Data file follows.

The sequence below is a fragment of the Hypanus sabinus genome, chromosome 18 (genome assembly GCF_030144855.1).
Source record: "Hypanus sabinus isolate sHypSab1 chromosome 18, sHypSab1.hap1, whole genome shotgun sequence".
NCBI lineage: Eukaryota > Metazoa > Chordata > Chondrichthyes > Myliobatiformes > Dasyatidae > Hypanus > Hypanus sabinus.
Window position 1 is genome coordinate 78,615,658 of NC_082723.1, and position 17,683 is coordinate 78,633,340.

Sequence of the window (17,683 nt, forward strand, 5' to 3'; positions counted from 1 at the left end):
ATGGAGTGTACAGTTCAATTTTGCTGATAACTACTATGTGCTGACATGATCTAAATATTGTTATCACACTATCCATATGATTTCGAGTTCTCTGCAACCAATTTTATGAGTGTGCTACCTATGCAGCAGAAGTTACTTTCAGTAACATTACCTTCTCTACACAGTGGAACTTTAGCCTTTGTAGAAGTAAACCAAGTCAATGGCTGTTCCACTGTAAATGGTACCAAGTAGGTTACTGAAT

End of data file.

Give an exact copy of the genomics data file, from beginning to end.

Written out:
The sequence below is a fragment of the Hypanus sabinus genome, chromosome 18 (genome assembly GCF_030144855.1).
Source record: "Hypanus sabinus isolate sHypSab1 chromosome 18, sHypSab1.hap1, whole genome shotgun sequence".
NCBI lineage: Eukaryota > Metazoa > Chordata > Chondrichthyes > Myliobatiformes > Dasyatidae > Hypanus > Hypanus sabinus.
Window position 1 is genome coordinate 78,615,658 of NC_082723.1, and position 17,683 is coordinate 78,633,340.

Sequence of the window (17,683 nt, forward strand, 5' to 3'; positions counted from 1 at the left end):
ATGGAGTGTACAGTTCAATTTTGCTGATAACTACTATGTGCTGACATGATCTAAATATTGTTATCACACTATCCATATGATTTCGAGTTCTCTGCAACCAATTTTATGAGTGTGCTACCTATGCAGCAGAAGTTACTTTCAGTAACATTACCTTCTCTACACAGTGGAACTTTAGCCTTTGTAGAAGTAAACCAAGTCAATGGCTGTTCCACTGTAAATGGTACCAAGTAGGTTACTGAAT